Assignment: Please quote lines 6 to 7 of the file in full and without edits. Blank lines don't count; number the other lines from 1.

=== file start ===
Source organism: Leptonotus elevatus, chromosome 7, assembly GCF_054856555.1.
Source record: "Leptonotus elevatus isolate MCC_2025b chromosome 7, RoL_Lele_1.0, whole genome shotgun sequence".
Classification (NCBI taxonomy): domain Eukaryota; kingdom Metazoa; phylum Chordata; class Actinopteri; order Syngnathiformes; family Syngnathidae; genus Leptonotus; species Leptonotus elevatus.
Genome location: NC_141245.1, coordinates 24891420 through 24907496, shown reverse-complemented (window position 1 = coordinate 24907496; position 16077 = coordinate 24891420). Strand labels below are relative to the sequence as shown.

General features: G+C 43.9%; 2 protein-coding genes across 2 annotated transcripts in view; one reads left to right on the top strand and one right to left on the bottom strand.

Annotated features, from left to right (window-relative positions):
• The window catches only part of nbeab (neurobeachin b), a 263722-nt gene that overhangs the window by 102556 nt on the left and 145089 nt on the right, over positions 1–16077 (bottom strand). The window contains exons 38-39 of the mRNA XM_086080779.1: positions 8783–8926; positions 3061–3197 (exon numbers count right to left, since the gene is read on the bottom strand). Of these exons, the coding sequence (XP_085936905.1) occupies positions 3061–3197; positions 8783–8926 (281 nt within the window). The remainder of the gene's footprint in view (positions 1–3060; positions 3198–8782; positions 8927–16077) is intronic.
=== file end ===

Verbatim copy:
Annotated features, from left to right (window-relative positions):
• The window catches only part of nbeab (neurobeachin b), a 263722-nt gene that overhangs the window by 102556 nt on the left and 145089 nt on the right, over positions 1–16077 (bottom strand). The window contains exons 38-39 of the mRNA XM_086080779.1: positions 8783–8926; positions 3061–3197 (exon numbers count right to left, since the gene is read on the bottom strand). Of these exons, the coding sequence (XP_085936905.1) occupies positions 3061–3197; positions 8783–8926 (281 nt within the window). The remainder of the gene's footprint in view (positions 1–3060; positions 3198–8782; positions 8927–16077) is intronic.